First, and obviously, to impose a sales tax on basic food stuff is to tax the poor heaviest; to impose a stringent sales tax on school books and pens is to tax knowledge and education. We cannot then talk about the place of education in our national culture when we tax it at every stage. In social policy terms, we cannot have underperforming teachers, who produce uneducated school leavers, then wonder why we are a nation in decline.
While the middle classes can pay for private tutors for their children and send them off to Canada, the US and Britain to be educated, the poor have to settle for second-rate secondary schools. With a education spend of about seven to eight per cent of GDP, government should commit itself to gradually increasing this to at a minimum 12 per cent by 2015. There should be breakfast clubs in every school so that the poorest start the morning as nourished as the middle classes. We should form homework clubs, so that poor children could get out of over-crowded homes to study in the peace and quiet of school buildings or libraries. Like everything about social policymaking, there is a down side to this poverty trap, and that is crime.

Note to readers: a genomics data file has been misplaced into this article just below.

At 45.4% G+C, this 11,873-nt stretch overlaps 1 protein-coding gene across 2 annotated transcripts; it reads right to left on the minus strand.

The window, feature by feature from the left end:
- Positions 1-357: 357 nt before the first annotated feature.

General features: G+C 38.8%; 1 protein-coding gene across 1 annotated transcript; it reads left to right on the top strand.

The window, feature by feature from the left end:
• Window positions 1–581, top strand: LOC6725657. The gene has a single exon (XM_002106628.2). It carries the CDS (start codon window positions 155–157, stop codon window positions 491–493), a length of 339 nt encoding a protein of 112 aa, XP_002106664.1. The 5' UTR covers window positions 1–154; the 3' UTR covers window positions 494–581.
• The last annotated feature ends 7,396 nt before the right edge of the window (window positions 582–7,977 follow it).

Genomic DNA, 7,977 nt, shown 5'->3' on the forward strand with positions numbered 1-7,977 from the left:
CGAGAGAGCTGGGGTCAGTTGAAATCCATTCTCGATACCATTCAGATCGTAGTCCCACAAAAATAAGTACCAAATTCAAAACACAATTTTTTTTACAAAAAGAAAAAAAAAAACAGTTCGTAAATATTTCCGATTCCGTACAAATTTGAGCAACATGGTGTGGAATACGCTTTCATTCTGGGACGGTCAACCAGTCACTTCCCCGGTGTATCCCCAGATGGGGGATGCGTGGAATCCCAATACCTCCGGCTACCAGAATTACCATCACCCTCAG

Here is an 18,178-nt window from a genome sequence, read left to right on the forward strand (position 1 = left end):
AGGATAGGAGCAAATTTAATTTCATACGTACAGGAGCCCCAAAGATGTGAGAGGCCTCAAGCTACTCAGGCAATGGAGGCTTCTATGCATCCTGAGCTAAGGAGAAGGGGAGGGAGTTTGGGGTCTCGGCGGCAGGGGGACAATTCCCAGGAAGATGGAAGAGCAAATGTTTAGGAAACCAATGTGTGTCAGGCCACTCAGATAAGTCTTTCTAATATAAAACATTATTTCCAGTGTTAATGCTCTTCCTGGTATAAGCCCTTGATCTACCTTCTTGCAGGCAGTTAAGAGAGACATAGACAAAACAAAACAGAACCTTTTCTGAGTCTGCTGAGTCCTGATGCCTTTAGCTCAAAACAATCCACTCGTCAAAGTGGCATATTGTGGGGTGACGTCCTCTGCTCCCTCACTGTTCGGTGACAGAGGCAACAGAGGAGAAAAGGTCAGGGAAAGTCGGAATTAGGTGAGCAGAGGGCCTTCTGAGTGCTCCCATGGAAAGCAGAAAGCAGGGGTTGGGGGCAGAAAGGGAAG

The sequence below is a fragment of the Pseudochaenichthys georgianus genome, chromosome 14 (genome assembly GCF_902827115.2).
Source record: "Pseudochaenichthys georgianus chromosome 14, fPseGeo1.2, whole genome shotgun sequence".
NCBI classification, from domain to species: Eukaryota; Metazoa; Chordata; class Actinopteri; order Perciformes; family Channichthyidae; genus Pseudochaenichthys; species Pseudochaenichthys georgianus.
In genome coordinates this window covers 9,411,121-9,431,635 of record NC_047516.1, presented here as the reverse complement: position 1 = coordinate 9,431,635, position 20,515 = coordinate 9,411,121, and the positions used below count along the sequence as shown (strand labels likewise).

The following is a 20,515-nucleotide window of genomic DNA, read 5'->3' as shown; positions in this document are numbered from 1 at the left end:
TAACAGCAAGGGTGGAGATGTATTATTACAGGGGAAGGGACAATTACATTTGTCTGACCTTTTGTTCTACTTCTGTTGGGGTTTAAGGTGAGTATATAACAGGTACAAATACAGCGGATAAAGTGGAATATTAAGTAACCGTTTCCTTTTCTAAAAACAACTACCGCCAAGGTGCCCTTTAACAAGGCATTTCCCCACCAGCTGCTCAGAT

There is a very high correlation between educational failure, poverty, unemployment and the epidemiology of crime. People who are illiterate or sub-literate are more highly represented among the prison populations in North America and Europe than those with college degrees. As Wilkinson and Pickett (The Spirit Level: Why Equality is Better for Everyone, 2010) have shown, the more equal a society the lower the level of crime. The two authors have given good examples. In the US, the prison population rate is about twenty times that of Greece, at over two million, with most societies having an average of between 50 and 150 prisoners to 100000 of population. This means, at its most extreme, Barbados, with a population of about 300000 should have a prison population of about 450. In fact, Barbados has a prison population of over 1000, one in every three hundred of the population behind bars – one of the highest in the civilised world. We have built a new prison at over $700m, without a chapel or any facilities for rehabilitating offenders; we have a criminal justice system that jails people as a first defence, with people on remand i.e. unconvicted, for up to seven years; we are simply warehousing young difficult people.